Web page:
2. Who are the Net Gen?

From the child’s perspective,
the classroom is
an extremely poor information environment.

Veen and Vrakking (2007: 63)

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Objectives

  1. To examine the social characteristics of ‘Net Gen’ students
  2. To identify some of the issues that confront these students in the online environment
  3. To identify some of the issues that confront you in the online environment

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Your objectives

What are you hoping to learn from this module? Your objectives can be the same as mine, but is there anything else you are expecting to learn? Write down your thoughts, discuss with a partner or small group in the class, or blog it!

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Introduction

Who are the ‘Net Gen’ and what assumptions can we make about their social and learning habits? There has been a degree of controversy over what makes up this generation. This module will introduce you to the research and will demonstrate that there are certain things we can say about the way that Net Geners learn, and about the things they are not doing so well. But we will also discover a good deal about ourselves as learners.

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Focus questions: What makes a Net Gen?

Who do you think the Net Gen are? Are they the same as the ‘Y’ generation? What age group are they? Are ‘their’ learning styles different from ‘ours’? Is this is all just a load of old baloney and a moral panic over nothing?

What characterises their attitudes towards

  • Information?
  • Community?
  • Collaboration?
  • Communication?
  • Choice?
  • Complexity?

What makes a ‘net’ generation? Is it age or ways of behaving online, regardless of age? Does actually growing up with Web 2.0 technologies actually make any difference? Write down your thoughts, discuss with a partner or small group in the class, or blog it!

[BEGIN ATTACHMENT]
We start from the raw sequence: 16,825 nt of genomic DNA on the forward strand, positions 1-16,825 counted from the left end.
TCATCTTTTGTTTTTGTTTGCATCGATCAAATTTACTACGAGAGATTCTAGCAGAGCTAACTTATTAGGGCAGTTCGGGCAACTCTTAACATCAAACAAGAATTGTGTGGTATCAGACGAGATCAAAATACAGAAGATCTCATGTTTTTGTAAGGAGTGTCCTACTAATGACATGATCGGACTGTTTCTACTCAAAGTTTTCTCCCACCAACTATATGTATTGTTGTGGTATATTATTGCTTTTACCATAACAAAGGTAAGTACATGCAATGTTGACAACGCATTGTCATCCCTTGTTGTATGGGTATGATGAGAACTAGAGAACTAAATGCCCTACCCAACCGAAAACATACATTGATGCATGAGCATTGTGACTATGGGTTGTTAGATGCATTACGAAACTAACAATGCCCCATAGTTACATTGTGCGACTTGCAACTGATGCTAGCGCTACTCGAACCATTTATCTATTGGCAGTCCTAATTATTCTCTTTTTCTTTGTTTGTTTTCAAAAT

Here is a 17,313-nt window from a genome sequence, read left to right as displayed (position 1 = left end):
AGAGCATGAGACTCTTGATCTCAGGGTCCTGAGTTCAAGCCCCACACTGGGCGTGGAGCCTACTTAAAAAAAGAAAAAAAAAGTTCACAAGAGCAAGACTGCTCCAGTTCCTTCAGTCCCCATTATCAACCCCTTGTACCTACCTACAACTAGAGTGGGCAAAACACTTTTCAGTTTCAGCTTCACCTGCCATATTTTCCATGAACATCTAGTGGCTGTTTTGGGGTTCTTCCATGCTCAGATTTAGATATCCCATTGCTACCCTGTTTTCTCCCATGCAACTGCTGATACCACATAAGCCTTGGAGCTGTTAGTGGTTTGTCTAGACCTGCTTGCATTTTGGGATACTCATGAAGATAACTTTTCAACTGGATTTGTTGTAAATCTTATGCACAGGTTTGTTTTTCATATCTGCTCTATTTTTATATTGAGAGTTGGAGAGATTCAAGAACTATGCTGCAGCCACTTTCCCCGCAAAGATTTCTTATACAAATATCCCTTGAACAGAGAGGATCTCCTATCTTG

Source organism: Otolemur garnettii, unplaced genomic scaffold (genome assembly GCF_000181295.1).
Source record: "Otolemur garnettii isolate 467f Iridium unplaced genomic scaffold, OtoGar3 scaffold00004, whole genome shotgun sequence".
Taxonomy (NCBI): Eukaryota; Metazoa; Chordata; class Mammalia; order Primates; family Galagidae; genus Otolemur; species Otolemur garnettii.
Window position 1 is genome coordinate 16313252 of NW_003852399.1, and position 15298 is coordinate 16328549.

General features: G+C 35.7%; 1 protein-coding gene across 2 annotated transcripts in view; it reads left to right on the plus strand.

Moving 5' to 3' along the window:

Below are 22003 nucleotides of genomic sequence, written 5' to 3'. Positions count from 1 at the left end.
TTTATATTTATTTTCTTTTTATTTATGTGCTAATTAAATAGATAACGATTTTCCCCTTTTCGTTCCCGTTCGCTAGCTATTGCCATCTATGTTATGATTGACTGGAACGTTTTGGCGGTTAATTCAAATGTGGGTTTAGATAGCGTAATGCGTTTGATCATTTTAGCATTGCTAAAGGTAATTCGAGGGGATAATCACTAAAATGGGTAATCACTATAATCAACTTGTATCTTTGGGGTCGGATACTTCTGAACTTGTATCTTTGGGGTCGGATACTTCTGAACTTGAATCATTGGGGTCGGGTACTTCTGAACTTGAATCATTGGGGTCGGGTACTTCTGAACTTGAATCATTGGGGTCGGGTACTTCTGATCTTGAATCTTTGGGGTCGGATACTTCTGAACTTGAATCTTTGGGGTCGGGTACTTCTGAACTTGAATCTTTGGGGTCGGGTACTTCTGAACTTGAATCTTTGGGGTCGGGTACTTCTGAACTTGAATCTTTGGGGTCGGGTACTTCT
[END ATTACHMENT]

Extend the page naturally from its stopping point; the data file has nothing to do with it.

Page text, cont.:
Check out Mike Wesch’s YouTube video, A Vision of Students Today:

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The Net Gen world

Below are some things that characterise the Net Gen world.

Information

Their information environment is information-rich, non-linear and associative. multimedia, visual and graphical, immediate and instantaneous, immersive and abundant, relevant and meaningful (Pletka 2007).

They actively process information; filter info all the time; control information flows; are used to getting info immediately; get bored if the information flow is poor or two slow; use non-linear resources; don’t complain of information overload (Veen and Vrakking 2006)!

Community, collaboration, communication

They enjoy community-oriented, team-based activities, collaboration, participation, co-operation, and competition (Pletka 2007). They also use their networks and are used to controlling information (Veen and Vrakking 2006). Net Gen communication is multimodal, interactive, creative and interpretive, and comes easily to them (Johnson 2006: 73).

Choice, complexity and values

Net Geners want customisation, personalisation and individualisation (Pletka 2007). They absorb discontinuous information and make meaning of it; cope with complexity; increase and decrease their attention levels depending on need; work with sub-optimal knowledge; make sense of bits; accept uncertainty (Veen and Vrakking 2006). They value (as do we!) trust, openness and access (Veen and Vrakking 2006: 47).

Work styles and learning environments

Parallel processing and multi-tasking characterise Net Gen workstyles, they have ‘hypertext minds’ and little patience for step-by-step logic — or reasoning (Prensky 2001). Their learning environments (think, ‘gaming environments’!) are personalised, visual, rigorous, have links to the community and use individualised feedback (Pletka 2007).